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Over 55% of guardians in Japan have hit their children as punishment: survey

Megumi Nishizaki of nongovernmental organization Save the Children Japan, left, is seen announcing the survey results at a press conference in Tokyo's Chiyoda Ward on March 25, 2021. (Mainichi/Satoko Nakagawa)

TOKYO -- About 55.4% of children's guardians in Japan have hit their kids to discipline them, according to the results of an international nongovernmental organization's survey released March 25.

    Tokyo-based NGO Save the Children Japan, which confronts issues including child abuse, did the survey in response to the April 2020 enforcement of revisions to the Act on the Prevention, etc. of Child Abuse, which bans corporal punishment against children by individuals in parental authority or others.

    In January it asked 1,000 guardians raising children if they used physical punishment and other behaviors. Although the results were lower than the previous 2017 survey, when 70.1% said they have hit their children, it showed corporal punishment remains used at home.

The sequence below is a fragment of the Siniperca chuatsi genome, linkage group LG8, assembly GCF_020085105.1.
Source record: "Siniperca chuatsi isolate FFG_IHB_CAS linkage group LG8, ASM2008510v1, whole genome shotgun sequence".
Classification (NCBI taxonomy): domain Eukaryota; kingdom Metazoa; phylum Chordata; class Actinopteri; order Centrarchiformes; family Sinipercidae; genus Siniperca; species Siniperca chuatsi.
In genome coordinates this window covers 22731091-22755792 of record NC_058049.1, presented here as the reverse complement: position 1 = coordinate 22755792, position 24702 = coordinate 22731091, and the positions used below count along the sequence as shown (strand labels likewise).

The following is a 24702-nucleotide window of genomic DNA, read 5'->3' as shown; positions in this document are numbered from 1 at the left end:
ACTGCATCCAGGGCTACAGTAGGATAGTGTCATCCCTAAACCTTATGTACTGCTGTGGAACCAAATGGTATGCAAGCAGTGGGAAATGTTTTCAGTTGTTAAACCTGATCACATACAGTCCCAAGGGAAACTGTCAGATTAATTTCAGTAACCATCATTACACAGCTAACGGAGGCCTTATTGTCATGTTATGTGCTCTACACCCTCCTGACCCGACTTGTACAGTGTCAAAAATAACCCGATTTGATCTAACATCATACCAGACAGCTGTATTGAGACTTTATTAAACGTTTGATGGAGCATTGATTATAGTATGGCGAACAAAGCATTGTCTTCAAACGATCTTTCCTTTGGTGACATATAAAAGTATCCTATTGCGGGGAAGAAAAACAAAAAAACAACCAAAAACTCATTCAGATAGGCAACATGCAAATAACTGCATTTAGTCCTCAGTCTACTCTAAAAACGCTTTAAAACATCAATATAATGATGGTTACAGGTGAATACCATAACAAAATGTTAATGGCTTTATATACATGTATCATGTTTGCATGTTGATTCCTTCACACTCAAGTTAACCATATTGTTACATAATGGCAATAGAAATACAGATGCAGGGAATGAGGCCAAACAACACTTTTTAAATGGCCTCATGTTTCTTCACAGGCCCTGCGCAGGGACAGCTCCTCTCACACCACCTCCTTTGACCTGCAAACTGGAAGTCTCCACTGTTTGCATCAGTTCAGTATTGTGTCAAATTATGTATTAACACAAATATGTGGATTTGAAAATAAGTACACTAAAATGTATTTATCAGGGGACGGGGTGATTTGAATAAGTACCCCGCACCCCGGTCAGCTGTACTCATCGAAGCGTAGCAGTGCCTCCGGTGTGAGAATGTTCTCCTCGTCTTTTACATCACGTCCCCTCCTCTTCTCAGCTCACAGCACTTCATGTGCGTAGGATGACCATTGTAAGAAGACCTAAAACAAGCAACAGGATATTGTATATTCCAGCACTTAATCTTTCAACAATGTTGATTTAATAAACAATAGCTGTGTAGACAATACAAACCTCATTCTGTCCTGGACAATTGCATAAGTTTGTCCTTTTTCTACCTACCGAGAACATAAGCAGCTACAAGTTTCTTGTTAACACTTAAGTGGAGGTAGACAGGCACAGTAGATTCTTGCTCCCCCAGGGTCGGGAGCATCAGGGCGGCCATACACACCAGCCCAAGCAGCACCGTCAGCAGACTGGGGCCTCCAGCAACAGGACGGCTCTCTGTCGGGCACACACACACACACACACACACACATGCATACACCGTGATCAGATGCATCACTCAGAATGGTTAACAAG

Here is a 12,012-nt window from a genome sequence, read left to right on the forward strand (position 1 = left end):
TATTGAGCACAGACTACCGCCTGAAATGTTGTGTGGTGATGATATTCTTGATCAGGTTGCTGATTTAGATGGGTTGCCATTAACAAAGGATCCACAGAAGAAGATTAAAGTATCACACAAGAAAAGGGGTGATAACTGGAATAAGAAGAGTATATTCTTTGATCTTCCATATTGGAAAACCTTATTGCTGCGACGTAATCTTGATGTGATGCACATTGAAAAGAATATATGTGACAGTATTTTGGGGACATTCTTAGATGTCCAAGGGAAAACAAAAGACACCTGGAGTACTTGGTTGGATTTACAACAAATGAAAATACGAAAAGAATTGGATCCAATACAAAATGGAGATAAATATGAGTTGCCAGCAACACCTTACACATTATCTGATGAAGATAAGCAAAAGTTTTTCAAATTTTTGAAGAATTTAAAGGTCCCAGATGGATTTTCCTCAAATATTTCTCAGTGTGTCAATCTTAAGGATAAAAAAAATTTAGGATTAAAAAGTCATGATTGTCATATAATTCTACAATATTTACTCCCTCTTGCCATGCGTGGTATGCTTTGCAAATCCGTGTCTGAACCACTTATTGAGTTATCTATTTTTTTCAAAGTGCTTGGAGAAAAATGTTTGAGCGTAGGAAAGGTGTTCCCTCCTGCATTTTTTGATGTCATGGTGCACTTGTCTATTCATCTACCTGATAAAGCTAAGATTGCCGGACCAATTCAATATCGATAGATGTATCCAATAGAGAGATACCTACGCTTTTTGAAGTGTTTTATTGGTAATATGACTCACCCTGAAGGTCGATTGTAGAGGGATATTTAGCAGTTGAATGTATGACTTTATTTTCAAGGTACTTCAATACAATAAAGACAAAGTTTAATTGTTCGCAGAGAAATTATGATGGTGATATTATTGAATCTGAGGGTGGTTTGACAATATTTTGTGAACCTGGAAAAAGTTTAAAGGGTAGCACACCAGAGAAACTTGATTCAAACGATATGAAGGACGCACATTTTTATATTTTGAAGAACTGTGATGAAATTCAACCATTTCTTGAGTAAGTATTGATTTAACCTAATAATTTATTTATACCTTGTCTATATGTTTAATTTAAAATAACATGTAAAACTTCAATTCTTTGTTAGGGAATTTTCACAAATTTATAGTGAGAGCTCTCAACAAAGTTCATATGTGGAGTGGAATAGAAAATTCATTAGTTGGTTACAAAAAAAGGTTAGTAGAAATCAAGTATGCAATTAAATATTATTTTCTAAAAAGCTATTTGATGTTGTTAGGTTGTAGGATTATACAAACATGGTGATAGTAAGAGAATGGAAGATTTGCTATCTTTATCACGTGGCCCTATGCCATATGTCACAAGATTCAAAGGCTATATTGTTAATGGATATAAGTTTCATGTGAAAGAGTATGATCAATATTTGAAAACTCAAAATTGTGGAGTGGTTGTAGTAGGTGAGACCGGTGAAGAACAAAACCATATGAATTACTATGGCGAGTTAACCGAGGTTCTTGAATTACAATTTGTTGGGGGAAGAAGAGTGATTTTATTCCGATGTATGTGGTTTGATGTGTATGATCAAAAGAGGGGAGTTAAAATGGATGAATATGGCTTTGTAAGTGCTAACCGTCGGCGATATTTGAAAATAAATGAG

Aside from physical punishment, 37.1% of respondents said they yelled at their children, and 30.3% said they had glared at their kids at least once in the last three months.

    In February, the group also surveyed 344 children aged 6 to 17, a first for the group. Of the respondents, 38.7% said they have been punished physically before. Looked at by age group, the data showed children tended to tolerate corporal punishment more as they got older.

    Megumi Nishizaki, project officer at the domestic business department and the survey head, said, "Although some improvement was seen compared to 2017, further activities to spread awareness are needed." The group suggested the government conduct a continuous fact-finding survey that would include hearing the views of children, and enhancing child-rearing support measures and raising allocated public funds, among other measures.

    (Japanese original by Satoko Nakagawa, Lifestyle and Medical News Department)

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